Art exhibition featuring work by people with disabilites champions inclusivity

Art produced at the Making Sense workshop for people with communication needs, held by the RBSA and Sense at TouchBase Pears in Selly Oak, Birmingham. Work will go on to appear in an art exhibition called Making Together.

A new inclusive arts exhibition featuring art made by people with complex disabilities is on at the RBSA Gallery until 9 March.

The Making Together exhibition, in collaboration with national disability charity Sense, showcases work created in a series of workshops, co-produced by RBSA artists and Sense participants as part of a project called Making Sense. The resulting art appeals to touch, movement, smell, sight and sound.

Workshops were held at TouchBase Pears – Sense’s pioneering community hub in Selly Oak, Birmingham – in January.

Sunney Sharma, Arts and Wellbeing Coordinator for Sense, said: ‘The aim at TouchBase Pears is to bring people together in a welcoming environment where everyone can feel connected, included and part of the community.

‘Making Together will increase awareness of inclusive arts, as well as showcasing collaborations between artists and participants, celebrating the positive impact of the arts and the creative potential of individuals with complex disabilities.’

 

Art produced at the Making Sense workshop for people with communication needs, held by the RBSA and Sense at TouchBase Pears in Selly Oak, Birmingham. Work will go on to appear in an art exhibition called Making Together.

 

Natalie Osborne, Learning and Engagement Manager at the RBSA said: ‘This new exhibition follows ground-breaking work with Sense last year and continues to explore ways in which arts organisations like the RBSA can improve their offer to provide more ways in which people with complex disabilities can enjoy art.’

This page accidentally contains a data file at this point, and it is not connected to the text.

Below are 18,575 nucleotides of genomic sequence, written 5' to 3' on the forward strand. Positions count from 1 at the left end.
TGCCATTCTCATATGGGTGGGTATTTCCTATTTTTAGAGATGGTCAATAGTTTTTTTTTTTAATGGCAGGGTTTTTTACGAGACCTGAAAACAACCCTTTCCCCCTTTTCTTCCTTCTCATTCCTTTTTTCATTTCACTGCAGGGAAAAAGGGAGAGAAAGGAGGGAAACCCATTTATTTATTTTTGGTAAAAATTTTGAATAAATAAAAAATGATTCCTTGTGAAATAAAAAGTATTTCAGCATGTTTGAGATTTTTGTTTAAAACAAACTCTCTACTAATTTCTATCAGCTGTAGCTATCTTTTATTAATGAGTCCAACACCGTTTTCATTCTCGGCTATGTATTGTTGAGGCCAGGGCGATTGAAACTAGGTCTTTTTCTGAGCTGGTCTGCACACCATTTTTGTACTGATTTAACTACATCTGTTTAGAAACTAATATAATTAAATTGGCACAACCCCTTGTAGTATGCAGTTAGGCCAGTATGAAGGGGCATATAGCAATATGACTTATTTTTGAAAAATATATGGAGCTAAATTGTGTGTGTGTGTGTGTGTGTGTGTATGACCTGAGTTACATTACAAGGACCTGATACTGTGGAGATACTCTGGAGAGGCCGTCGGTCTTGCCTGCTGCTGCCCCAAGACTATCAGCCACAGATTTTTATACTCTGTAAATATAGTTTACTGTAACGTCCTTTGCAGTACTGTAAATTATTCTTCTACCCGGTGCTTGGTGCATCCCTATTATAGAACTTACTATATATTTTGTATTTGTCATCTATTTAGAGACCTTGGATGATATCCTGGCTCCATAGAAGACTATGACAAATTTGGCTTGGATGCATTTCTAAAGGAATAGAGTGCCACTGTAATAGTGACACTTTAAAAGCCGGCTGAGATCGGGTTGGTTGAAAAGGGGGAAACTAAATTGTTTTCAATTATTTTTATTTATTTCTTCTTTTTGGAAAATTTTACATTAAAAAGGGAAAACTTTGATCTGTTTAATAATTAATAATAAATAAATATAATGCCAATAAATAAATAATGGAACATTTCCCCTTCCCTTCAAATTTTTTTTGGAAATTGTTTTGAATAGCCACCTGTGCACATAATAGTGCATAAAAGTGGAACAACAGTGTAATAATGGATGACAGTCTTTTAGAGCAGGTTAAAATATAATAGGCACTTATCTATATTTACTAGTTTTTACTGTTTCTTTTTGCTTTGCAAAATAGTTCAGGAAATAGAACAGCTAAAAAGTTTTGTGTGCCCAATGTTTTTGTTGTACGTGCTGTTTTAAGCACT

Artist and illustrator Karoline Rerrie used screen printing techniques in her Making Sense workshops at TouchBase Pears. Work from these classes, along with art produced in workshops with Annette Pugh and a commissioned multi-sensory sculpture by Rob Hamp and the Dual Works will feature in Making Together.

 

Art produced at the Making Sense workshop for people with communication needs, held by the RBSA and Sense at TouchBase Pears in Selly Oak, Birmingham. Work will go on to appear in an art exhibition called Making Together.

 

Karoline said: ‘Each work produced was totally unique. A class is very much taught on an individual basis. You work with each person a lot more closely.’

Sense supports people with complex disabilities, including deafblindness and believes no one should be left out, isolated, or unable to explore their potential.

Richard Kramer, Chief Executive of Sense, said: ‘This exhibition celebrates the positive impact of the arts, removes the barriers to accessing art, and acts as a driver for social change by influencing the arts sector.

‘We want disabled people’s achievements to be more visible and celebrated in their local communities. We believe the arts have a particular importance for disabled people who communicate differently; they offer all of us the opportunity to focus on how a person uses their senses and non-verbal communication to experience and connect to the world.’

The RBSA will be offering free guided tours and multi-sensory tours during the show including a BSL tour on 27 February, 1-3pm. Contact Natalie at the RBSA on 0121 236 4353 to book a place.

Our accessibility video can be viewed at YouTube.

Making Together moves to TouchBase Pears as a community exhibition in March.

This project / exhibition is supported using public funding by the National Lottery through Arts Council England and a donation by the Grimmitt Trust.

Lottery logo

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